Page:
Plenary: Regulating disruptive AI across key Jurisdictions – New Laws and Key Use Cases

AI technologies disrupt many of the ways in which we work and play across diverse sectors from legal decision-making and policing to health-care, transport and military uses, to name but a few. As a result, fundamental questions arise about influence, governance and power across society, which creates challenges to both designing and understanding regulatory responses to AI. This panel of experts will discuss the latest regulatory developments in AI across the European Union, the US and Canada, as well as consider key use cases of AI across those jurisdictions.




Lunch/Speaker: Women’s Health Tech: Legal implications of a changing world

The discussion will be focused on the complex legal and operational framework surrounding health technologies that are targeted towards women’s health. For this session we intend to delve into key considerations about the collection of women’s sensitive health data from a Canadian legal perspective, including a discussion on collection and handling of data by Canadian technology enterprises and guidance with respect to preparing for and responding to legal changes abroad. For example: What can a foreign jurisdiction require of Canadian companies with respect to compelled disclosure of data? (e.g. can a Canadian technology company be subpoenaed to disclose data about an individual in a foreign jurisdiction). What steps can/are Canadian women healthtech companies taking to protect privacy (e.g. anonymizing data etc.)?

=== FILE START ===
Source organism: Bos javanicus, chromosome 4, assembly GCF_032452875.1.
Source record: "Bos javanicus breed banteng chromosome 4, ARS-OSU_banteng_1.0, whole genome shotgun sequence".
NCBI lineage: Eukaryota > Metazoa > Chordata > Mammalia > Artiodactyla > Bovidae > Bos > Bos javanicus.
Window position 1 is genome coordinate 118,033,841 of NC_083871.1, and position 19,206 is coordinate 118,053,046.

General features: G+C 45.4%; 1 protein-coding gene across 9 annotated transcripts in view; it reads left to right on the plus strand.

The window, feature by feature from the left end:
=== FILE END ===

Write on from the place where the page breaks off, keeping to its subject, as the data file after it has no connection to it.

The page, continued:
Track 1: Litigating AI: Understanding the multi-faceted intersection of AI and the Law

Artificial intelligence is no longer science fiction, but has reached a point of maturity where it is now starting to intersect with the legal system and legal practice. Litigators will be at the forefront of this meeting of AI and law, and may be expected to navigate: (1) AI-informed legal determinations by courts, tribunals, and government agencies, (2) new challenges in evidence law (e.g. deep fakes), (3) complex cases involving harms caused by AI-based products, and (4) making decisions about how best to use AI tools in legal practice. Being prepared to meet these challenges will not only provide a surer footing in a transforming legal market but, as norms of practice continue to evolve, may some day become a professional obligation.

Track 2: Competition Authorities Enforcing Consumers’ Privacy in the Digital Age: Canadian and International Updates

The accumulation of sensitive consumer data can give companies unprecedented insight into consumer preferences and refine targeted advertising. The Canadian Competition Bureau has recently enforced the Competition Act against companies making false or misleading representations to consumers about the collection and use of their data and has awarded significant administrative monetary penalties. This panel will discuss the Competition Bureau’s mandate and the intersection with privacy laws, as well as similar themes internationally.


Track 1: Social and economic disruption and its effects on tech companies